Song One: Sundance Review

Anne Hathaway and Johnny Flynn in "Song One"
An unplugged chamber piece with welcome restraint but too little substance.

Anne Hathaway and Johnny Flynn play strangers who connect through unhappy circumstances in Kate Barker-Froyland’s music-driven drama about romantic love and family.

Writer-director Kate Barker-Froyland’s wispy debut, Song One, follows in the neo-folk organic-musical footsteps of John Carney’s films Once and Can a Song Save Your Life? Incorporating the live music scene of Williamsburg, Brooklyn, as a backdrop, the delicate drama is sweet and sincere but a tad thin to resonate. It will likely appeal most to swoony young women -- especially those with fantasies of being romanced by Conor Oberst on acoustic guitar. But the main characters, played by Anne Hathaway and Johnny Flynn, lack the edge to really flesh out this playlist of familiar sentiments.

The movie’s theme tune could almost have been “Brother in a Coma” if the Smiths hadn’t gotten there first with their divinely glum ditty about a girlfriend on life support. Instead, the songs (all heard in naturalistic performance mode) are by indie duo Jenny Lewis and Jonathan Rice, and while pleasant and occasionally poetic, they tend to have a melancholy sameness about them that makes for non-dynamic accompaniment. A little more of the pluck and flavorful twang of Lewis’ solo material or her work with Rilo Kiley and the Watson Twins might have been welcome.

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Hathaway plays Franny, an anthropologist completing her Ph.D. with a study on nomadic tribes in Morocco. (With her flawlessly tousled pixie cut and red-carpet-ready makeup, however, she more convincingly passes for a L’Oreal spokesmodel.) When her brother Henry (Ben Rosenfield), a talented aspiring musician, is hit by a car and seriously injured, Franny is summoned home from Rabat by their mother, Karen (Mary Steenburgen).

Things get off to a rough start, as Henry lies in hospital with severe head injuries and no certainty from medics that he’ll regain consciousness. Karen is defensive about being too caught up in a book she's working on to have much involvement in Henry’s life. Franny is remorseful about a fight with her brother six months earlier, when she slammed Henry for dropping out of college to pursue a music career. They haven’t spoken since.

Hathaway isn’t required to do much beyond look misty-eyed and pensive or show annoyance toward her mother. But there are touching moments as Franny tries symbolically to mend the rift with Henry by making him her new anthropology project. She listens to his songwriting efforts, which she had previously ignored, and reads his journal. She checks out the coffee shops and music venues that are his chosen habitat, and even brings daily deliveries of his favorite diner pancakes in the hope that the smell will rouse him from deep sleep.

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The key development, however, happens when Franny uses a concert ticket tucked inside Henry’s journal to see his singer-songwriter idol James Forester (Flynn) perform. She hangs around after the show to meet the folkie troubabour, sharing the details of Henry’s accident and giving him a demo of one of her brother’s songs. Guess who turns up next day at the hospital with a guitar in his hand?

Barker-Froyland’s undernourished screenplay may be predictable, but it's never crassly manipulative, so we don’t witness the power of music instantly resuscitating comatose Henry. But James does become a frequent presence, helping Franny deal with her anxiety and guilt about her brother. The first flickers of their gentle romance also have a soothing effect on the shy, insecure singer. A star since his smash first album, his creative tank has been empty since his longtime girlfriend moved on.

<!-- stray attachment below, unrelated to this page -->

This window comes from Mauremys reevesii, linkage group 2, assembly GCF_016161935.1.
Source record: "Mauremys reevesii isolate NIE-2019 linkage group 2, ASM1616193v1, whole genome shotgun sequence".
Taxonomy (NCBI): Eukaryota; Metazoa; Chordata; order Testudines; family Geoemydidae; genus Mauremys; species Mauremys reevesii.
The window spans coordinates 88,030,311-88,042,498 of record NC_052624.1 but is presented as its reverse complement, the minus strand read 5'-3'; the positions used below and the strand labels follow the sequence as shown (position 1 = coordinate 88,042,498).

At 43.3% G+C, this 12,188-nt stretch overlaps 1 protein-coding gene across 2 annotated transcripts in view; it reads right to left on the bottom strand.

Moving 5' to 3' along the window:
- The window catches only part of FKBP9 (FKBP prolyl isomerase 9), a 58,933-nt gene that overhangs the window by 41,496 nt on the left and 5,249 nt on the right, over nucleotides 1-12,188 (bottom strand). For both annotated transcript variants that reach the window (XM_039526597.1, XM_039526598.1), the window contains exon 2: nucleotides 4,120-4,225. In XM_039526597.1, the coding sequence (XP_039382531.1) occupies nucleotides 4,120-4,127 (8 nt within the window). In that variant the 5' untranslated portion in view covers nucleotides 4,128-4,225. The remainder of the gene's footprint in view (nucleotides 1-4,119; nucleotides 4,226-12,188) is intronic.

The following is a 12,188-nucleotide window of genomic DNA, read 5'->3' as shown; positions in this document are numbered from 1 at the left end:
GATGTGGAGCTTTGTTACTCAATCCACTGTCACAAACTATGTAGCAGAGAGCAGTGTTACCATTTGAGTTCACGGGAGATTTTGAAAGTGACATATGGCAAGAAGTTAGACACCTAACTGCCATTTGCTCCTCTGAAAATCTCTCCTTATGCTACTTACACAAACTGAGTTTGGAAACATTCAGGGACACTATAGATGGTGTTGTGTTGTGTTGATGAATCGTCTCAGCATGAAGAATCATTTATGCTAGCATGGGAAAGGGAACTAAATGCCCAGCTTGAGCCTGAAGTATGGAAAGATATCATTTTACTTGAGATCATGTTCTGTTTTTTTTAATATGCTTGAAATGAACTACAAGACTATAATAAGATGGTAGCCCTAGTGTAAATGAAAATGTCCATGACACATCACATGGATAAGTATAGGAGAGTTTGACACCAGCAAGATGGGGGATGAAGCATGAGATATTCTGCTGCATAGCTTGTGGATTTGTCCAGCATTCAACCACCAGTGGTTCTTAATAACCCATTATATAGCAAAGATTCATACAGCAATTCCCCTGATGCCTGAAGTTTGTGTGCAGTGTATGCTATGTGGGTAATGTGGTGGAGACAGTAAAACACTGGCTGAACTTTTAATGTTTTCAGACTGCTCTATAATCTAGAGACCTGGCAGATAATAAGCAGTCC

One of the producers here is Jonathan Demme, and in addition to his Hathaway connection from the terrific Rachel Getting Married, it’s nice to see Steenburgen, who won herself an Oscar in Demme’s early film Melvin and Howard. The actress sets Karen up as somewhat self-absorbed and flaky, but she softens her in sync with the emergence of a kinder, gentler Franny.

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The film’s most captivating performance is from English actor-musician Flynn, who finds genuine soulfulness in a sensitive-artist cliché. (He lives in a cabin in Maine, for god’s sake.) The mellow chemistry between Hathaway and Flynn fits the mood of the film, even if their characters’ tentative relationship could use more tangible conflict. A touch more humor wouldn’t have hurt, either.

Barker-Froyland is the daughter of Sony Pictures Classics co-president Michael Barker, and she has no doubt spent much of her life interacting with great international filmmakers. While she might next time consider sharing screenwriting responsibilities, she shows the beginnings of a pleasing grasp of visual storytelling. John Guleserian’s camera captures the cool Brooklyn hangouts and the glittering lights of New York across the river with crispness and warmth.

Venue: Sundance Film Festival (Premieres)

Cast: Anne Hathaway, Johnny Flynn, Mary Steenburgen, Ben Rosenfield

Production companies: Worldview Entertainment, Marc Platt Productions

Director-screenwriter: Kate Barker-Froyland

Producers: Jonathan Demme, Marc Platt, Anne Hathaway, Adam Shulman, Christopher Woodrow, Molly Conners

Executive producers: Maria Cestone, Sarah E. Johnson, Bill Johnson, Jim Seibel, Jared LeBoff

Director of photography: John Guleserian

Production designer: Jade Healy

Music: Jenny Lewis and Jonathan Rice

Costume designer: Emma Potter

Editor: Madeleine Gavin

Sales: CAA/Lotus Entertainment

No rating, 86 minutes.